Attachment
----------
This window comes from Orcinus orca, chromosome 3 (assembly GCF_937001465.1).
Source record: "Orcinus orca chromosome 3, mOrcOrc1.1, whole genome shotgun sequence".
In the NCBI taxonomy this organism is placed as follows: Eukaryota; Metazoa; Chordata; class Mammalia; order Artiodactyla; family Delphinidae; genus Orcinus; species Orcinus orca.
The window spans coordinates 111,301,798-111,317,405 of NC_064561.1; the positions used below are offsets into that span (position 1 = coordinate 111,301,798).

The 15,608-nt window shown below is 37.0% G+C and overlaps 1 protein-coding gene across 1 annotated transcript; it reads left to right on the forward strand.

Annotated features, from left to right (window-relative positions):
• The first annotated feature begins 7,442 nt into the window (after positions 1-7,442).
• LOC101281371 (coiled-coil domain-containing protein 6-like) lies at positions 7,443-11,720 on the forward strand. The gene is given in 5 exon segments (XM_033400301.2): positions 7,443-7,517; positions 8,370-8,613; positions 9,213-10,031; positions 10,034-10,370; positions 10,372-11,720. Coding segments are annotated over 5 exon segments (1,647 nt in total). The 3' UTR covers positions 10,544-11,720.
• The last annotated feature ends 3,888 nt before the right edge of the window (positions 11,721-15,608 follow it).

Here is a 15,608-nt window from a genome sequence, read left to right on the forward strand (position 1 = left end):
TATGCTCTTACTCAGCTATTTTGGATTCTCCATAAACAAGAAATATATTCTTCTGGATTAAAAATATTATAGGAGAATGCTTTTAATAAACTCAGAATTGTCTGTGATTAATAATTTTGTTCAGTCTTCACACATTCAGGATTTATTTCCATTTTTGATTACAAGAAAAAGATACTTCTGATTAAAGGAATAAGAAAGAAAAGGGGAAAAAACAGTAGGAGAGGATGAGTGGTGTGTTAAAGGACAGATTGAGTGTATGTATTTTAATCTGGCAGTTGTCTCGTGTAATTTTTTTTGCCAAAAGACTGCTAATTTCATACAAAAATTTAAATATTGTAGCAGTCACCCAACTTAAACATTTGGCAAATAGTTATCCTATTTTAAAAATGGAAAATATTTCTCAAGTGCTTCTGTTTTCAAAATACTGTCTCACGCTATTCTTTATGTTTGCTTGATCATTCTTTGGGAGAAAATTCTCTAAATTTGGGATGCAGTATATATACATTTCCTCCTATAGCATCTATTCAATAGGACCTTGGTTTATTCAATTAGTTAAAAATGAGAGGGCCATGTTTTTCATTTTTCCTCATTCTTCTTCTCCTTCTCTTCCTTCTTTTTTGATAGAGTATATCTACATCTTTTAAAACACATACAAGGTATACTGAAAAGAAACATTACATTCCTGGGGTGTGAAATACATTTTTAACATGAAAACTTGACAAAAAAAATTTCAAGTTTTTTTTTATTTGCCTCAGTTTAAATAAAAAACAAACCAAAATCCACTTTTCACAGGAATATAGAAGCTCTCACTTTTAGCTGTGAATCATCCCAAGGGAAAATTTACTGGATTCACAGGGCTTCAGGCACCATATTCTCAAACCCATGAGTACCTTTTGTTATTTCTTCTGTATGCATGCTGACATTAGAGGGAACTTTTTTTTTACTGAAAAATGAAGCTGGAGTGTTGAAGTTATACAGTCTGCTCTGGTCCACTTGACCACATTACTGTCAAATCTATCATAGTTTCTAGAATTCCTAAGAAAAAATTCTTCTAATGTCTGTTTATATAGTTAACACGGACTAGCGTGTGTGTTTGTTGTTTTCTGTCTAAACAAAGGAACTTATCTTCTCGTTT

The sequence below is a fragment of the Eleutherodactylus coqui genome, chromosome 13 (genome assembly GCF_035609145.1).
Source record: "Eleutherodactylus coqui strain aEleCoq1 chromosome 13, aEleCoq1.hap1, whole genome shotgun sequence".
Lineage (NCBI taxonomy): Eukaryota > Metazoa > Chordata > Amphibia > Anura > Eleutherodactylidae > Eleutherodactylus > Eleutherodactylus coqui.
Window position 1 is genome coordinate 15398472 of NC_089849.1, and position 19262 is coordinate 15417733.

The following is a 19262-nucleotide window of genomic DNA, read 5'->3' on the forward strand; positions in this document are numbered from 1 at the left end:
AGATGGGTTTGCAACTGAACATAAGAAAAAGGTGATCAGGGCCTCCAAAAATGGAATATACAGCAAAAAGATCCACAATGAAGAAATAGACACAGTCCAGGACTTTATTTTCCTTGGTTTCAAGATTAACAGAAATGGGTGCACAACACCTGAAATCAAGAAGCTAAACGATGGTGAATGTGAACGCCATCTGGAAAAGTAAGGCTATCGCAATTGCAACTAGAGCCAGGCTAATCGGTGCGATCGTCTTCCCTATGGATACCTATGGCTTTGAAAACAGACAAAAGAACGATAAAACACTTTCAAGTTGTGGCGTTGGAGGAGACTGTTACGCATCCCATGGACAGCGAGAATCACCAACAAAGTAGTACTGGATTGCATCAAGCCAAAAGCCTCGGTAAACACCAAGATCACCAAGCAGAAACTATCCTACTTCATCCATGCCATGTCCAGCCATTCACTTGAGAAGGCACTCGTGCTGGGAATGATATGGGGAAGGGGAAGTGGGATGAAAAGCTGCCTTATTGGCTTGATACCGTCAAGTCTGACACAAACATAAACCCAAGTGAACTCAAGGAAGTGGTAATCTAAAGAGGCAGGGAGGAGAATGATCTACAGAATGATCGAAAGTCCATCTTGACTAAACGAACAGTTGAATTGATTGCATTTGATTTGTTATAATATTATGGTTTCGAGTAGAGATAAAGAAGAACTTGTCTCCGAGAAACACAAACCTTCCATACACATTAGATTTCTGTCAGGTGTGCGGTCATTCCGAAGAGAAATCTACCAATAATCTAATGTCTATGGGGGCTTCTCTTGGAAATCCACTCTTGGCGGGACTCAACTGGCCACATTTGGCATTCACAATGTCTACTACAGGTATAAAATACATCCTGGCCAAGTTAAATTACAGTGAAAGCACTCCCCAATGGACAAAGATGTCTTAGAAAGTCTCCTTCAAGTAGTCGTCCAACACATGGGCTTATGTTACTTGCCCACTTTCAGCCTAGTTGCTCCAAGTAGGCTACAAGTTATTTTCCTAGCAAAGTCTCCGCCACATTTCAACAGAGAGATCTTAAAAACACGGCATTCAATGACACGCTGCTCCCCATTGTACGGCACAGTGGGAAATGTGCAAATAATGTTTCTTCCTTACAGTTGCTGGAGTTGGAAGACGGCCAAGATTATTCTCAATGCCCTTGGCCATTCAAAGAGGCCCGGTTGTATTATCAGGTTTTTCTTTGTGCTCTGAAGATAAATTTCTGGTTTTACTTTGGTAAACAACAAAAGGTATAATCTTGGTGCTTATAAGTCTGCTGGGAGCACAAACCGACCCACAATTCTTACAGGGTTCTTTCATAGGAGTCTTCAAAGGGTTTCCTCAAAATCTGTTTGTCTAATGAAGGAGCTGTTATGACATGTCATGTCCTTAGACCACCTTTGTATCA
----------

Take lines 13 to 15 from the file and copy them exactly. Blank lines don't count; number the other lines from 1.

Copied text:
Source record: "Eleutherodactylus coqui strain aEleCoq1 chromosome 13, aEleCoq1.hap1, whole genome shotgun sequence".
Lineage (NCBI taxonomy): Eukaryota > Metazoa > Chordata > Amphibia > Anura > Eleutherodactylidae > Eleutherodactylus > Eleutherodactylus coqui.
Window position 1 is genome coordinate 15398472 of NC_089849.1, and position 19262 is coordinate 15417733.